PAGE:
Telling Tips is a series of articles from local experts to help you save money, make better decisions and plan for a better future.
The 10 million, including Governor Mitt Romney, and me, are part of the one percent. We are on extension for our 2011 tax return. Are you? Should you be? Is this a problem?
Filing an extension does not increase your risk of audit. In fact, it may increase your chances of less tax.
Why less tax?
If your only tax document is a W-2, you can file as soon as you receive it. There’s nothing else to be gained by waiting until the filing deadline.
However, paperwork may have been delayed if you’ve bought a new home, or had medical expenses, or if you were self-employed. Other issues may have been receiving the year-end paperwork if you are an S-Corporation shareholder, are an owner or investor in an LLC or partnership, or are a beneficiary of an estate or trust. You may have to wait before making a financial decision to contribute to a retirement plan, or for a correction to some forms you received like from your broker (1099-B), attorney on sale of property (1099-S), or company you performed some work for during the year (1099-Misc).
If you file before receiving the correct information, your tax computation may be too high. And if the information is not correct, you will have to file an amended tax return — and this means not only an additional tax preparation fee, but a physical review of your amended return by the IRS, instead of an electronic scan.
As an aside, Republican Vice-Presidential candidate Paul Ryan had to file an amended 2011 tax return to report trust income (form 1041) from the passing of his mother-in-law, which was probably received late.
The additional six months to file after April 15, until the middle of October, is only to file the paperwork — it is not an additional time to pay the tax. If you owe, share the problem with the IRS.
Can’t Pay? Your Options Are:
- Installment Agreement: An Installment Agreement is an option for those who cannot pay their entire tax bill by the due date. The IRS has streamlined agreements, which can stretch the tax payments over months and even years.
- Offer in Compromise: An Offer in Compromise is an agreement between a taxpayer and the IRS, which settles the taxpayer’s tax liabilities for less than the full amount owed. The IRS has recently made it easier to qualify for an Offer in Compromise.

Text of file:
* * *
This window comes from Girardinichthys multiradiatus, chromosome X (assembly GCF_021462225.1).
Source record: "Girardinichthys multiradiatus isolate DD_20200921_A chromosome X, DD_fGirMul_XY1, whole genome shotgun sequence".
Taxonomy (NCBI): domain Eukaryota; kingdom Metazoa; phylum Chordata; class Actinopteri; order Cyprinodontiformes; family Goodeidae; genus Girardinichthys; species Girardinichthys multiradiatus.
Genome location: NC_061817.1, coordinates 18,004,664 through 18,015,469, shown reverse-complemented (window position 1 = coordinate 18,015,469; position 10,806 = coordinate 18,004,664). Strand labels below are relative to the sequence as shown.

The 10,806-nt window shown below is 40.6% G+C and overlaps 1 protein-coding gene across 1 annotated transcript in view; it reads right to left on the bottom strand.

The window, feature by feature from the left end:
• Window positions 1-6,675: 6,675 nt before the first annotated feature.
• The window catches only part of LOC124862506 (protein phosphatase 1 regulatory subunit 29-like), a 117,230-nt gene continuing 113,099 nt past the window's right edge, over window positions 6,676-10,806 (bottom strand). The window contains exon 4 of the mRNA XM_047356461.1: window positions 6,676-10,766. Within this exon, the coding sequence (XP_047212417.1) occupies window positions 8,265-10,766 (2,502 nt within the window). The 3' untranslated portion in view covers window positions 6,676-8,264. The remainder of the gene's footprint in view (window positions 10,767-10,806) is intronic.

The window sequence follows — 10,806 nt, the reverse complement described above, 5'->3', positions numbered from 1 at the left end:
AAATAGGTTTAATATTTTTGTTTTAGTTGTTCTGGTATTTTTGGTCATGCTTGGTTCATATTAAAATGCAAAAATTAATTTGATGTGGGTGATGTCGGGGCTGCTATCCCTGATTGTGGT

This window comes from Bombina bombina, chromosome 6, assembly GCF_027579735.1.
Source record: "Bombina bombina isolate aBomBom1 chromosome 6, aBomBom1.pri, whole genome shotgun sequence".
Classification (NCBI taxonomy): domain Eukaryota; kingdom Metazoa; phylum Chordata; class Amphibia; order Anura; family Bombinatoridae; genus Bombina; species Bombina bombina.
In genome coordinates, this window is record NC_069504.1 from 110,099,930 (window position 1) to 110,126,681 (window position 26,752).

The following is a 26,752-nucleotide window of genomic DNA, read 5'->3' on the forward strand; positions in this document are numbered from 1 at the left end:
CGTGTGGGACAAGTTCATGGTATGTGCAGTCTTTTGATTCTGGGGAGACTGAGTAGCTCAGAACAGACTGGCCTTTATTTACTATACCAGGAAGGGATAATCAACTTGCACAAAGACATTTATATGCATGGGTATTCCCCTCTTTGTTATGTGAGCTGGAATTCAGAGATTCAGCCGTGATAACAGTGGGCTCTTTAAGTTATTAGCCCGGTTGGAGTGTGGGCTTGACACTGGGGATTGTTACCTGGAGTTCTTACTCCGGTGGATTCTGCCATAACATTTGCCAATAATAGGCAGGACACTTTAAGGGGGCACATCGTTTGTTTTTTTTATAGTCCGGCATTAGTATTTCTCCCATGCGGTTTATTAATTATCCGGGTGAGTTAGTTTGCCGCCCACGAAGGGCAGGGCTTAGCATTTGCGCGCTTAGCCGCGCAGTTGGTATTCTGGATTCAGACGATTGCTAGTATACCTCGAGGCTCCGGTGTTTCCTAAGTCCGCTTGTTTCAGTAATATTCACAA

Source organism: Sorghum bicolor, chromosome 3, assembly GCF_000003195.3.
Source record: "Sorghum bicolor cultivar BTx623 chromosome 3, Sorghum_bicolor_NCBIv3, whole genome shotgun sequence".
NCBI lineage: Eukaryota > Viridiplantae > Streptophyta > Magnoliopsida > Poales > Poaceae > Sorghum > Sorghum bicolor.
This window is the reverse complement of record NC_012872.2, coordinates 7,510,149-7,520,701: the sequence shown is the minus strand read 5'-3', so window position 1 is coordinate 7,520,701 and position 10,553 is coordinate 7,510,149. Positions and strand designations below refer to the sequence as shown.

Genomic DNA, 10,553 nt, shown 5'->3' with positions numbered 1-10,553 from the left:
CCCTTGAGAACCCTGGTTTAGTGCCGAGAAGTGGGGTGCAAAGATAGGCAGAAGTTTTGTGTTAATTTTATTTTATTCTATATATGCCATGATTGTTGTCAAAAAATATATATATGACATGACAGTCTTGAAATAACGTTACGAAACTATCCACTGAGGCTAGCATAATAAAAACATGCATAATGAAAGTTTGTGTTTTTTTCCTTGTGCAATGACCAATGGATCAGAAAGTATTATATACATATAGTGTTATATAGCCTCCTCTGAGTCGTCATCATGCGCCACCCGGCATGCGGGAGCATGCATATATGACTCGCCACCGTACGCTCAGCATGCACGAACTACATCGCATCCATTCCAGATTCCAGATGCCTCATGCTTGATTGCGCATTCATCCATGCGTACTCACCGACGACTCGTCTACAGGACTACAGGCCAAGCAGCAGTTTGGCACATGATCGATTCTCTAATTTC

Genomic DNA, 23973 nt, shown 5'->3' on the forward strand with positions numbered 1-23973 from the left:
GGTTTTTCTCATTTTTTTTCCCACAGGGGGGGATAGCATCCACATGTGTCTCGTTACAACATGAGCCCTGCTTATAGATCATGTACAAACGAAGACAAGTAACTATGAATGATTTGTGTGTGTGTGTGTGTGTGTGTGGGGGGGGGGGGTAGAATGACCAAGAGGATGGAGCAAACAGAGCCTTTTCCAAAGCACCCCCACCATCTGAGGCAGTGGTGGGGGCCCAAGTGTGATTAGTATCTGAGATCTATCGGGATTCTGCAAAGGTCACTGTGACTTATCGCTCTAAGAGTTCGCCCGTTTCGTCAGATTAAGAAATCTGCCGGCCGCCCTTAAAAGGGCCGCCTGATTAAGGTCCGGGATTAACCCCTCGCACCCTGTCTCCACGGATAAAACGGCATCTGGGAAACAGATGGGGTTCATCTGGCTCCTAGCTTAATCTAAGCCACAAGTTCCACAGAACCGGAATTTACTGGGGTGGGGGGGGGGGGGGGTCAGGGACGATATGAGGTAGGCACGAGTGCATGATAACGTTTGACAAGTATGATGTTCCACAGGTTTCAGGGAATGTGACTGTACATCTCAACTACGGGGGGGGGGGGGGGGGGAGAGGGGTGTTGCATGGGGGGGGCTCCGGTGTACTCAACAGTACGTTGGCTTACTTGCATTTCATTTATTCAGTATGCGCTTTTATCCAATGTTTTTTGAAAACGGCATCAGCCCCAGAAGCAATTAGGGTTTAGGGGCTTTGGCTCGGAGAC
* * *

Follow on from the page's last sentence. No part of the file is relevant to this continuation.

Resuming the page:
- Penalty Relief: The IRS has implemented new penalty relief for the unemployed and self-employed on failure to pay penalties, which is one of the biggest factors a financially distressed taxpayer faces on a tax bill.
Make Your Tax Appointment Now
During “tax season,” which is now through April 15, tax preparers concentrate only on taxes. For eight days a week, the normal day is 15 to 18 hours. After that, life gets normal — time with the family, continuing educational courses, TV, a BBQ. Now, however, it’s crunch time. October 15 is the deadline.
If you didn’t have all of your material, an extension before April 15 was no problem. Now, however, after October 15, you will be filing your return late. It’s not a problem if you are due a refund, but if you have a balance due, you are in store for additional interest and penalties. If you wait too long to gather your tax materials, there may not be time to complete your return.
This is September, so preparers have to complete the sales tax forms for the business clients through the 20th; and everybody takes off for the Jewish holidays — three days in September, four in early October. Then there are the payroll tax forms, which are prepared in October for businesses. There really is very little time for tax returns. Don’t wait any longer.
Have a good week.
Joseph Reisman, of Joseph S. Reisman & Associates, has been serving tax prep and business accounting expertise from his Coney Island Avenue office for more than 25 years. Check out the firm’s website.